If you agree with John Dewey (and Jürgen Habermas) that democracy depends on a series of institutional arrangements that enable the public to form its own values and judgments on a variety of questions--and I do--then you cannot ignore the importance of civility in allowing these institutions to function.
You had me at "Jürgen," Eric.
Credit for the Discredited
The Dallas Morning News' Mark Wrolstad wrote into Romenesko today to defend his wife's honor--a tough sell for the Romenesko crowd, considering his wife is Mary Mapes.
But he makes a legitimate point, taking to task some guy for crediting Seymour Hersh with breaking the Abu Ghraib prison scandal (actually, Wrolstad wrongly accused Brian Montopoli of giving the errant credit, but the point is he was mad that someone said Hersh broke the story.)
"Brian Montopoli at CJR Daily is the latest in an endless line to say incorrectly that Seymour Hersh 'broke the Abu Ghraib prison scandal story,'" Wrolstad wrote. "In fact, the Abu Ghraib scandal was broken by '60 Minutes II' on its Wednesday, April 28, 2004, broadcast. The terrific Mr. Hersh wrote a detailed account that was posted online the following weekend and appeared in print the next week."
Endless line indeed. The Chicago Tribune's editorial page made the same error while I was there, writing rather preposterously just days after the story broke--and long before anyone knew what proportional spacing meant--that "the most alarming aspects of this debacle may be the prospect that if The New Yorker magazine had not obtained a copy of one of the reports and some photographs, the abuses may have never come to light."
I sent a note at the time to Bruce Dold, the Trib's editorial page editor, alerting him to the factual error. But he never wrote back, and no correction was forthcoming.
CBS, of course, won a Peabody Award for the Abu Ghraib story, and I hear that Mapes plans to attend the awards ceremony on May 16. Her former colleague Morly Safer is slated to host. I don't know how the awards are handed out, but here's hoping that Mapes and Andrew Heyward get into a public wrestling match over who gets to keep it. I don't really know which one I'd root for.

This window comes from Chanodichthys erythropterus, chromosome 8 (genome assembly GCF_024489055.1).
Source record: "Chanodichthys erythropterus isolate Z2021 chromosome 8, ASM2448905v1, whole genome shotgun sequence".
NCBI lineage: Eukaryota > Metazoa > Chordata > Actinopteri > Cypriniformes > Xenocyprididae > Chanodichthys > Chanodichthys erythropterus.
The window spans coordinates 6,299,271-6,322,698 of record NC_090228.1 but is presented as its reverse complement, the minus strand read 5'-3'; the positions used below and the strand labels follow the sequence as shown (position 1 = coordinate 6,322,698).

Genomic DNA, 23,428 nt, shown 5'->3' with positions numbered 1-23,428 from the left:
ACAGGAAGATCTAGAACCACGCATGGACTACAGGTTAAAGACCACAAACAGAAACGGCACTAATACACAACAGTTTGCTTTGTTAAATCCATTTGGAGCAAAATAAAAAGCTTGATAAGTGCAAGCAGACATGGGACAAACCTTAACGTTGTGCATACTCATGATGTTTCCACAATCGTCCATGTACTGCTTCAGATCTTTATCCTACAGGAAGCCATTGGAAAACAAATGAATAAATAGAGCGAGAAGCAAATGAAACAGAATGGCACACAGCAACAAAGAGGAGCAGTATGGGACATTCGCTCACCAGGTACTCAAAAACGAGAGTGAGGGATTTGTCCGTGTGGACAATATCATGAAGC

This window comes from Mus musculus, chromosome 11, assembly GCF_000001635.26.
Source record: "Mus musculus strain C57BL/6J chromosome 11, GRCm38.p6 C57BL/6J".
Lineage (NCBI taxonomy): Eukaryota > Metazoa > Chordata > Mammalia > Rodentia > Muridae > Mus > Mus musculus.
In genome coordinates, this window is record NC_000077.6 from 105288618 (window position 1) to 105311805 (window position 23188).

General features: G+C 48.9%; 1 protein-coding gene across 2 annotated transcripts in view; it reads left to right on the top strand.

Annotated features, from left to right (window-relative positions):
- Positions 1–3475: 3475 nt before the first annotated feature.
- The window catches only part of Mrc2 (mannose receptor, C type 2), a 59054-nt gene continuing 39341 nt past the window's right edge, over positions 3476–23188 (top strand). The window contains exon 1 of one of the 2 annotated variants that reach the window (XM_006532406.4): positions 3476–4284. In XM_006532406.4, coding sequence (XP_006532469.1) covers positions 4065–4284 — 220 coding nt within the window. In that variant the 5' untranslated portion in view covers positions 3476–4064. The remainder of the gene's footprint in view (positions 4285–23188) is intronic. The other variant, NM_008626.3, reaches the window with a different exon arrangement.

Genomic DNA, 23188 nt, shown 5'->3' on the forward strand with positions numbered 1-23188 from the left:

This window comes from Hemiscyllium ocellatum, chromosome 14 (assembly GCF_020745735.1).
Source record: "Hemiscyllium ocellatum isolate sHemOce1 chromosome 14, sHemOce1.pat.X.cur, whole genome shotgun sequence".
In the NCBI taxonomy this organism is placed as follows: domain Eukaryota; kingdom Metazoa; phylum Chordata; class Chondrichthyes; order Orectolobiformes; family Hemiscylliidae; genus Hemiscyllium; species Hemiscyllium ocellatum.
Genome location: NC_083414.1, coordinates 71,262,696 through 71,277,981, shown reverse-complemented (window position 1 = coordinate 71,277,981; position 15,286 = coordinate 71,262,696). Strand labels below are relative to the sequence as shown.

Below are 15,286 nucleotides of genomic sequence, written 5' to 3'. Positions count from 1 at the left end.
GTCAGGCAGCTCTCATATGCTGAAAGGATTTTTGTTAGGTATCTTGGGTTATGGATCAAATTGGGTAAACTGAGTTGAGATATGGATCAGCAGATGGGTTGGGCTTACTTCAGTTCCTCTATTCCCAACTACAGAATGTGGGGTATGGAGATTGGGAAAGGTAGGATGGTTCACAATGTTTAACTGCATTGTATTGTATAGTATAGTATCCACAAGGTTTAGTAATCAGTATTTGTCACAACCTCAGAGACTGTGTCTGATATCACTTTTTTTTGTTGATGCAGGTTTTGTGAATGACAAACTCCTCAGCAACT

So Give Me My Money Already
I believe that once we set priorities and fund them, we ought to remember who pays the bills in the first place. This surplus is not the government's money. We're going to spend money as if it's the government's money -- it's the people's money. And I believe we ought to listen to the people of America and share that money with the people who pay the bills.
George W. Bush in 2001
, before he sent me a check
Well, it's about that time again
Of course, I opposed the rebates and tax cuts back then. But I had a conversation with my accountant this morning about sole proprietership and the self-employment tax, and every little bit helps.
Time Warner Identities for Sale
Always wanted to pretend you're Wolf Blitzer? Ready to finally settle that long-standing bet over whether Bob Pittman's Social Security number begins with "666"?
Well, you're dreams may soon come true in the form of a Russian e-mail offering a bunch of very high-class identities for sale: Time Warner apparently "lost" a data tape containing the names and social security numbers of an undisclosed number of the company's current and former employees, rendering them vulnerable to identity theft. Which makes the whole Judy Woodruff thing
so much clearer now: She was an imposter!
Here's the contrite e-mail they sent to employees:
May 2, 2005
To: Time Warner Colleagues
From: Larry Cockell, Senior Vice President and Chief Security Officer
RE: Employee Data Tapes
For several years, as part of our company's regular processes to protect our computerized data, Time Warner has used a leading data storage firm to ship and store our computer back-up tapes offsite. I am writing to let you know that this outside firm recently lost a container of these back-up tapes during transport to one of its storage facilities.
The missing tapes contained company data including names and U.S. Social Security numbers of: current and former U.S.-based employees of Time Warner and its current and former affiliates (and U.S. citizens working for the company abroad); some of their dependents and beneficiaries; and certain other individuals who have provided services to the company.